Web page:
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Danville, Mississippi facts for kids

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Danville, Mississippi
Country United States
State Mississippi
County Alcorn
Elevation
472 ft (144 m)
Time zone UTC-6 (Central (CST))
 • Summer (DST) UTC-5 (CDT)
GNIS feature ID 706842

Danville is a ghost town in Alcorn County, Mississippi, United States.

The first non-Indian settlement in what was then Tishomingo County, Danville was destroyed by the Union Army during the American Civil War.

History

1862 map showing the location of Danville
1862 map showing the location of Danville

The settlement was located along Reynoldsburg Road, which ran from a location near present-day Tupelo, Mississippi, north to Reynoldsburg in central Tennessee.

Originally called Troy, the settlement was located in Tishomingo County (Alcorn County was not formed until 1870).

Troy was the first non-Indian settlement in Tishomingo County, and was founded by John Rives and Mr. Fitz, who opened a store there.

Troy had an abundance of freestone water, which enabled a tannery, and a licensed whisky distillery, to establish there.

The first circuit court in Tishomingo County was held in a small log house in Troy.

In 1838, the New Hope Presbyterian Church was organized in a schoolhouse near Troy. The church cemetery, now called Old Danville Cemetery, has markers dating to the 1830s.

The settlement was renamed "Danville" when the post office was established, because a post office named Troy already existed in Mississippi.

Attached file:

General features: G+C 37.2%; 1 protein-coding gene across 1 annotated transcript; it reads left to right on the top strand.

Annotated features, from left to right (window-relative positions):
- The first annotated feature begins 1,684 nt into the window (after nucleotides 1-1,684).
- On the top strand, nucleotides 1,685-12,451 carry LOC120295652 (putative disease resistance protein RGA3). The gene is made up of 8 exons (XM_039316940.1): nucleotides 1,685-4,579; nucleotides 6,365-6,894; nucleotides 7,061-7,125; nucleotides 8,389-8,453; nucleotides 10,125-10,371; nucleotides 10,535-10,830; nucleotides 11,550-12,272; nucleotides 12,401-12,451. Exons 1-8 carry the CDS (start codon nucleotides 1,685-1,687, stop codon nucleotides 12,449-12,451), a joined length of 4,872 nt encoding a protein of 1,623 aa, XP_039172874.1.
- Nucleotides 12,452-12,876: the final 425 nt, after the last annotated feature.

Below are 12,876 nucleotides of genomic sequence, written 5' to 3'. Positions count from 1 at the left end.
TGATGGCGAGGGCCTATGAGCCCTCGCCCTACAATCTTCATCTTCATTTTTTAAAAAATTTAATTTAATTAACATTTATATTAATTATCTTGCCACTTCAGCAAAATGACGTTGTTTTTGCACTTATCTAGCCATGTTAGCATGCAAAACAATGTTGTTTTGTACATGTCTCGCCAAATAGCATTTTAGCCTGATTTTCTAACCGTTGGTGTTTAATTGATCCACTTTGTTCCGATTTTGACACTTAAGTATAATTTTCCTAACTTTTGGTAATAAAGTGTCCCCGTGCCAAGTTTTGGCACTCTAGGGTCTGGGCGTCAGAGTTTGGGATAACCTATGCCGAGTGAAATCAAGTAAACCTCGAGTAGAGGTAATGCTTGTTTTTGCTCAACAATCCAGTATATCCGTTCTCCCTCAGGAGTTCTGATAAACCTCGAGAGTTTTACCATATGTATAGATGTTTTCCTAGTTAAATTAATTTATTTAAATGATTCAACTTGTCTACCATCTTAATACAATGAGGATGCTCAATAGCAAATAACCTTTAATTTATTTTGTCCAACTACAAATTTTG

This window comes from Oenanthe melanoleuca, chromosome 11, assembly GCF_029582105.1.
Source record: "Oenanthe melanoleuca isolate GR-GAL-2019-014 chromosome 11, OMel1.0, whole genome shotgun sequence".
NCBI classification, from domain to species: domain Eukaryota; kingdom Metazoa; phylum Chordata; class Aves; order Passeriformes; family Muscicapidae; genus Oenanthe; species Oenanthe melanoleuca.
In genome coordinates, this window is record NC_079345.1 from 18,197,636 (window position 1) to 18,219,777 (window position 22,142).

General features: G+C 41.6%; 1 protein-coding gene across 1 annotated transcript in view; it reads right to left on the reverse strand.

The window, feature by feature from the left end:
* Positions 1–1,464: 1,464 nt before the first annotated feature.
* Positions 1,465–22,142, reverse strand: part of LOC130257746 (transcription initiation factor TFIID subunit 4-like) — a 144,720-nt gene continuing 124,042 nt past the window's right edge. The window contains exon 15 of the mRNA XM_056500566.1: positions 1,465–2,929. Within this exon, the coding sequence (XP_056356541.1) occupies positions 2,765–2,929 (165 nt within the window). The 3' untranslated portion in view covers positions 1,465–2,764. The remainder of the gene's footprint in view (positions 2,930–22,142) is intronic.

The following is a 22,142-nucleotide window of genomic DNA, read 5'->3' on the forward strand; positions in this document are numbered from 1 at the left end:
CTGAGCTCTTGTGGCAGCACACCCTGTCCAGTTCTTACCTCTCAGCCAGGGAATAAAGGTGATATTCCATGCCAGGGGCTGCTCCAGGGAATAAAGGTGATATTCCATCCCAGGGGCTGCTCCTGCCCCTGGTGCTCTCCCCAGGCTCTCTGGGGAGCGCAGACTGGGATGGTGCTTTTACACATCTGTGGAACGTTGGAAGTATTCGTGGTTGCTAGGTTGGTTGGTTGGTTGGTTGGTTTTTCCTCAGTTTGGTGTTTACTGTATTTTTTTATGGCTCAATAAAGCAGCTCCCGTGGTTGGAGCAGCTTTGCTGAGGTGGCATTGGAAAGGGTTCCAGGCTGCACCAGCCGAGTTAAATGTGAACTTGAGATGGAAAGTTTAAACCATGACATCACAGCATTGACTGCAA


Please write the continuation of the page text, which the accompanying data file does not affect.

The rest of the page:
Danville was incorporated in 1848.

The population reached a peak of 150, and Danville had blacksmith shops, four or five businesses, a two-story inn, a Masonic Temple, a school, an Indian trading post, and several saloons.

Decline and destruction

Prior to the Civil War, the Mobile and Ohio Railroad was completed to the nearby towns of Corinth and Rienzi, undermining Danville's early prosperity and leading some Danville businesses to move to the new railway towns.

During the Civil War, the Union Army needed timber to erect a stockade and soldiers' quarters at Camp Davis, located about 3 mi (4.8 km) north of Danville, across the Tuscumbia River. Danville was shelled and its residents told to leave, after which its log homes and buildings were dismantled and moved to Camp Davis.

Danville still has a post office by the early 1900s, though nothing was left of the settlement.

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